Moving on to visuals, 13 Sentinels is absolutely beautiful, with backgrounds that come across as real, and non-playable characters that feel alive. Even animations are extremely well done, with characters movements that reflect their personalities. The attention to detail here breathes life into the journey in a way that’s very much appreciated.
Worth of recognition all its own is the game’s depictions of food, which look unbelievably mouthwatering. If you’ve played Muramasa: The Demon Blade, another Vanillaware masterpiece, you may already know how talented this developer is when it comes to crafting appetizing food. That same skill is on display In 13 Sentinels: Aegis Rim through traditional Eastern cuisine like Nikuman or Yakitori, Western specialities like Hot Dogs and Strawberry Crêpes, and more. There’s no doubt you’ll be impressed with the detailed and delicious presentation.
This attention to detail is found in every facet of 13 Sentinels, including the writing. For example, people from different eras speak in unique ways, and comments on the battlefield vary depending on who’s being addressed. Every single comment also appears on-screen, so even if you play with Japanese audio, you won’t miss a thing. This is thanks to 13 Sentinels’ top-notch localization, which goes so far to include explanations for slang and culture in the Analysis menu. This menu also provides info to explain story concepts, characters, and relationships.
It’s worth noting that there’s a separate menu that lets you replay every event scene you’ve come across, but in chronological order. If you are confused at any point in the game, you can hop into this menu to make sense of things. That said, you might want to hang back from diving into this menu, as seeing some things in chronological order can spoil story elements before they eventually unravel themselves through gameplay.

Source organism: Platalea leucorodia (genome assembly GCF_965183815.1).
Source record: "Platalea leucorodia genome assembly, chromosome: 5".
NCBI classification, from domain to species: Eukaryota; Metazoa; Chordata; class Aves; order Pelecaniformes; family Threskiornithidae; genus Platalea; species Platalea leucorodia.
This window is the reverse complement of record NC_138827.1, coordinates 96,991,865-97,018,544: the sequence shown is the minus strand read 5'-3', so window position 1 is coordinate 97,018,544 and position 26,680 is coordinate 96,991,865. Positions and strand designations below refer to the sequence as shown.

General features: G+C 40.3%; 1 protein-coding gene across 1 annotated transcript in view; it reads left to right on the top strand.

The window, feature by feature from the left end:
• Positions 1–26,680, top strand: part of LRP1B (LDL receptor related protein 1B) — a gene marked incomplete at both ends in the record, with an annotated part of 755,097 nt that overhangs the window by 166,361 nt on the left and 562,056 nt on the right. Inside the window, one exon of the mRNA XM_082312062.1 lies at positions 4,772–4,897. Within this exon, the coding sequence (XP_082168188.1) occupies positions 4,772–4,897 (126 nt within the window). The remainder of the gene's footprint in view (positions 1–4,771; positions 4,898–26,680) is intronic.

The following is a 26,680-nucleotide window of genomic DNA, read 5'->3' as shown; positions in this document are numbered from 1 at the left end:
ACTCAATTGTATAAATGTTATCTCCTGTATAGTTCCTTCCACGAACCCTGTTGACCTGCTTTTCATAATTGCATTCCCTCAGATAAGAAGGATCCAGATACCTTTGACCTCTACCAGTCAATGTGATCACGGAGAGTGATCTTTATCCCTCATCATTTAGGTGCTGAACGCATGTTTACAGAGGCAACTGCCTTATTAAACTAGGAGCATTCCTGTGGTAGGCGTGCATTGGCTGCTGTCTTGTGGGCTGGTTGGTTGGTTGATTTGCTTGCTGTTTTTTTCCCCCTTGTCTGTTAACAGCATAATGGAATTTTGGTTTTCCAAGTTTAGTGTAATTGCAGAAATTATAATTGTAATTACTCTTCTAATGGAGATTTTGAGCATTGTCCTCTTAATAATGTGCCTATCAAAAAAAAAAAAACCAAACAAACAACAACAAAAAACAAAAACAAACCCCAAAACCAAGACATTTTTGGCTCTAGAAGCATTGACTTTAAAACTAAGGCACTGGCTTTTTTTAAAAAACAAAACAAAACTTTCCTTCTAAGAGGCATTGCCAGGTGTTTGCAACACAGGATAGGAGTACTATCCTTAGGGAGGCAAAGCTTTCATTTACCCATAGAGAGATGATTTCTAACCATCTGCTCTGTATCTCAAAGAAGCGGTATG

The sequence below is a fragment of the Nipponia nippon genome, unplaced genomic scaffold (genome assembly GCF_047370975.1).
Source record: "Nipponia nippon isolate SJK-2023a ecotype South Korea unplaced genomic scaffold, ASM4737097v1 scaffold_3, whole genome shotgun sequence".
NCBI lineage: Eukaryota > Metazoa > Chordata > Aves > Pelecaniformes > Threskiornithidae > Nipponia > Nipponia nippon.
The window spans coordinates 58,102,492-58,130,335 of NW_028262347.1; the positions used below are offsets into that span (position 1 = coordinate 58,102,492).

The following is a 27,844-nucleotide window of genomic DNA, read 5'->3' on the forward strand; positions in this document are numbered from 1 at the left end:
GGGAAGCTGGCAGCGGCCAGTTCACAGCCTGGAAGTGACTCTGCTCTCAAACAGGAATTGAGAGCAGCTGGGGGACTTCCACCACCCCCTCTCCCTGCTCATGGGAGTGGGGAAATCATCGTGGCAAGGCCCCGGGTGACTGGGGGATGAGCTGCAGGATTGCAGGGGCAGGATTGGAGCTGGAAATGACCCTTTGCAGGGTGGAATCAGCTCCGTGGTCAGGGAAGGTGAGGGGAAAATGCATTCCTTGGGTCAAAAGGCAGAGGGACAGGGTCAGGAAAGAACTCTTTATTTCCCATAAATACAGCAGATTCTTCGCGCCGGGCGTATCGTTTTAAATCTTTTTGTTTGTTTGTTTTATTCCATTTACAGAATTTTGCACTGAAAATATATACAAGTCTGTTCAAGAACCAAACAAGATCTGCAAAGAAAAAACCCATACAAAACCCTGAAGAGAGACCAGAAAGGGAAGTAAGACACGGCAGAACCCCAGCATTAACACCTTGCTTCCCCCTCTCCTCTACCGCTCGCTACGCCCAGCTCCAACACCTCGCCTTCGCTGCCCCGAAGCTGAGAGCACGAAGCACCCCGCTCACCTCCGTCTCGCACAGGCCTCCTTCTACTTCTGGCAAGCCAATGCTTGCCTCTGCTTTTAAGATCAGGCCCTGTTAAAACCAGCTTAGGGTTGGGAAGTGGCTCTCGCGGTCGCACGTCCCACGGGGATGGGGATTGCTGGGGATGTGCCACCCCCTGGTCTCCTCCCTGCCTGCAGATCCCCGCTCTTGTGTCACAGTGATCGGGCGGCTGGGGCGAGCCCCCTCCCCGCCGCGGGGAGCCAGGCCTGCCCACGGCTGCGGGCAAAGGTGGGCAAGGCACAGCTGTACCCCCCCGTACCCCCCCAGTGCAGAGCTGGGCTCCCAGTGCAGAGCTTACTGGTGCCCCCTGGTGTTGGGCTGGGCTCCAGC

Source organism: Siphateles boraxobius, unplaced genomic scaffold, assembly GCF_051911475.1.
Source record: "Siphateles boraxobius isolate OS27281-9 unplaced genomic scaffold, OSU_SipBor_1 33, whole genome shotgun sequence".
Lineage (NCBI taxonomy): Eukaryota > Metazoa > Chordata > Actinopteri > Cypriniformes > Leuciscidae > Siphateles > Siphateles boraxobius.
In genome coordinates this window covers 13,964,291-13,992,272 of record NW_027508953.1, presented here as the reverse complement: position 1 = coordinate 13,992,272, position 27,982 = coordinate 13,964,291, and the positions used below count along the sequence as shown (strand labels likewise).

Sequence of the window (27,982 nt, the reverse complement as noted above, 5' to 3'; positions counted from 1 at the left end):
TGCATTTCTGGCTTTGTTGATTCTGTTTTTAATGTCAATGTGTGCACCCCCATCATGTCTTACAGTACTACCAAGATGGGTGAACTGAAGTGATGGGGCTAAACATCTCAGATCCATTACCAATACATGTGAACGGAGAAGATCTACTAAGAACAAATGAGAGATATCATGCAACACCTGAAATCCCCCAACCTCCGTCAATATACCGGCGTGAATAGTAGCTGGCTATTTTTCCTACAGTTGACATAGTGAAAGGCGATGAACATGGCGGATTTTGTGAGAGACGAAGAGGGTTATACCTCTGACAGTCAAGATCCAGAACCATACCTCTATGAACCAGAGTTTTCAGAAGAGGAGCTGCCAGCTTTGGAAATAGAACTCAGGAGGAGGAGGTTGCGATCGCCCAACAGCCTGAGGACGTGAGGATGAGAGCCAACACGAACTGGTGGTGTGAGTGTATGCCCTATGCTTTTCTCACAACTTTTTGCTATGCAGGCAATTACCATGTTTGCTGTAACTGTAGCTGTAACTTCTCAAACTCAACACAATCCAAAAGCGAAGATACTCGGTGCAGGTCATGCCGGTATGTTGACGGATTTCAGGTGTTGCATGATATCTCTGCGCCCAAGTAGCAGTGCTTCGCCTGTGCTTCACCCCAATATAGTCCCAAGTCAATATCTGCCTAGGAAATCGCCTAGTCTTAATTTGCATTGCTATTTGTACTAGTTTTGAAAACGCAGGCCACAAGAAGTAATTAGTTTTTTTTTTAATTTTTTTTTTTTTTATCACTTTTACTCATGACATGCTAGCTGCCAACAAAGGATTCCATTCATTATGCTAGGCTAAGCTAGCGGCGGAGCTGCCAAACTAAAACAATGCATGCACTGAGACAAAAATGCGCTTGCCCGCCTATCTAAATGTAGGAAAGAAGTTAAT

You’ll also need to visit a menu to unlock Mystery Files in order to make story progress with some characters. You can view these Mystery Files by earning Mystery Points through Destruction mode. You’re scored on every battle you complete, and if your score hits a certain threshold, you’ll earn more Mystery Points. You even get a Mystery Point for successfully completing each battle for the first time. Lastly, you can keep trying your hand at battles to achieve an S rank, which is achieved by keeping your damage low. Also, you can aim to complete Bonus objectives, but sometimes you can’t do it right away as characters needed to hit the goal may not be available.
Swapping characters between battles is a very enjoyable feature, as it encourages you to try different combinations to see what works best. It’s not a big deal if you pick a combo that doesn’t work out, as characters are unavailable only for one battle after they have fought in a couple of matches. If you’re really missing a character you do have an option to recover, but doing so will reset your win streak, and lower the score you’ll get.
As you may know, 13 Sentinels: Aegis Rim landed on other platforms before it came to Switch. We’ve certainly seen some wonky ports on the console, but you’ll be happy to know that this Switch outing plays great in both docked and handheld modes. Everything from the soundtrack to animation has been brought over with great care, making this port feel like it was expertly handled. This is all great news, as 13 Sentinels feels like the perfect game for Nintendo Switch, as you can play for hours docked, and then take the game on the go for some story segments or a quick round of battles.
Superb storytelling, addictive gameplay, and a flawless presentation make 13 Sentinels: Aegis Rim a truly can’t-miss title. For anyone looking for the next masterpiece to add to their Switch collection, this is it. The game will challenge you with its story while still respecting your intelligence, making it a great adventure for anyone to take on.
Christian’s a fan of long lists, Pokémon, SMT, Advance Wars, Xenoblade Chronicles, Splatoon, S/JRPGs, VNs...
When not solving mysteries in Ace Attorney or doing supports in Fire Emblem, he can be found doing math or learning languages.